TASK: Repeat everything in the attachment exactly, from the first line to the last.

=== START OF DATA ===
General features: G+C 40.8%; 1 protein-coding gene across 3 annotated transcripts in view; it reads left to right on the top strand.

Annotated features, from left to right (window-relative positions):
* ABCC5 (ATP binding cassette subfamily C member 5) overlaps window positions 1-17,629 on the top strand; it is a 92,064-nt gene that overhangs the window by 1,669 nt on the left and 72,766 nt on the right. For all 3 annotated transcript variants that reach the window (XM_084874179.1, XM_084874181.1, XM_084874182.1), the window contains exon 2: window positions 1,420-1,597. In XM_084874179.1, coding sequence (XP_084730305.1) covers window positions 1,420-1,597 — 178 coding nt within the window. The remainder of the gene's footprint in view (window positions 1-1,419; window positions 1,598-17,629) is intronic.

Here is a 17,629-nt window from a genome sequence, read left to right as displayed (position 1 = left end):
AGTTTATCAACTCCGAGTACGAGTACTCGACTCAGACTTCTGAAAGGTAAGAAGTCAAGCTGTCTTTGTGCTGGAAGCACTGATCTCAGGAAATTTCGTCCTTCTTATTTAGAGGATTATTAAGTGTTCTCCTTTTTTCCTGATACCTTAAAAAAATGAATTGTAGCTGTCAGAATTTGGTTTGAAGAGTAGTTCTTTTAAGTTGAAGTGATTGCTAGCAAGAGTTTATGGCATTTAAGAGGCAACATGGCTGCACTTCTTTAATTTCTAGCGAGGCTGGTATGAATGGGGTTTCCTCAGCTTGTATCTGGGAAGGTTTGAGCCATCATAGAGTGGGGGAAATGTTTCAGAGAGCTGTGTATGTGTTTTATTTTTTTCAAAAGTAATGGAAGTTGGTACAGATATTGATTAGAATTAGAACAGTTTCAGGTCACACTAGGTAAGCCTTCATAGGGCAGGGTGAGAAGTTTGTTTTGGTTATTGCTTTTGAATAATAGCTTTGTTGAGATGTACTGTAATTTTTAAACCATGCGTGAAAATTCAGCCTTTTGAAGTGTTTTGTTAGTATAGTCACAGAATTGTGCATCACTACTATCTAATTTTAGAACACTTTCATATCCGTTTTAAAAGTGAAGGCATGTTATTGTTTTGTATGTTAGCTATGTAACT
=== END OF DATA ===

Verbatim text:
General features: G+C 40.8%; 1 protein-coding gene across 3 annotated transcripts in view; it reads left to right on the top strand.

Annotated features, from left to right (window-relative positions):
* ABCC5 (ATP binding cassette subfamily C member 5) overlaps window positions 1-17,629 on the top strand; it is a 92,064-nt gene that overhangs the window by 1,669 nt on the left and 72,766 nt on the right. For all 3 annotated transcript variants that reach the window (XM_084874179.1, XM_084874181.1, XM_084874182.1), the window contains exon 2: window positions 1,420-1,597. In XM_084874179.1, coding sequence (XP_084730305.1) covers window positions 1,420-1,597 — 178 coding nt within the window. The remainder of the gene's footprint in view (window positions 1-1,419; window positions 1,598-17,629) is intronic.

Here is a 17,629-nt window from a genome sequence, read left to right as displayed (position 1 = left end):
AGTTTATCAACTCCGAGTACGAGTACTCGACTCAGACTTCTGAAAGGTAAGAAGTCAAGCTGTCTTTGTGCTGGAAGCACTGATCTCAGGAAATTTCGTCCTTCTTATTTAGAGGATTATTAAGTGTTCTCCTTTTTTCCTGATACCTTAAAAAAATGAATTGTAGCTGTCAGAATTTGGTTTGAAGAGTAGTTCTTTTAAGTTGAAGTGATTGCTAGCAAGAGTTTATGGCATTTAAGAGGCAACATGGCTGCACTTCTTTAATTTCTAGCGAGGCTGGTATGAATGGGGTTTCCTCAGCTTGTATCTGGGAAGGTTTGAGCCATCATAGAGTGGGGGAAATGTTTCAGAGAGCTGTGTATGTGTTTTATTTTTTTCAAAAGTAATGGAAGTTGGTACAGATATTGATTAGAATTAGAACAGTTTCAGGTCACACTAGGTAAGCCTTCATAGGGCAGGGTGAGAAGTTTGTTTTGGTTATTGCTTTTGAATAATAGCTTTGTTGAGATGTACTGTAATTTTTAAACCATGCGTGAAAATTCAGCCTTTTGAAGTGTTTTGTTAGTATAGTCACAGAATTGTGCATCACTACTATCTAATTTTAGAACACTTTCATATCCGTTTTAAAAGTGAAGGCATGTTATTGTTTTGTATGTTAGCTATGTAACT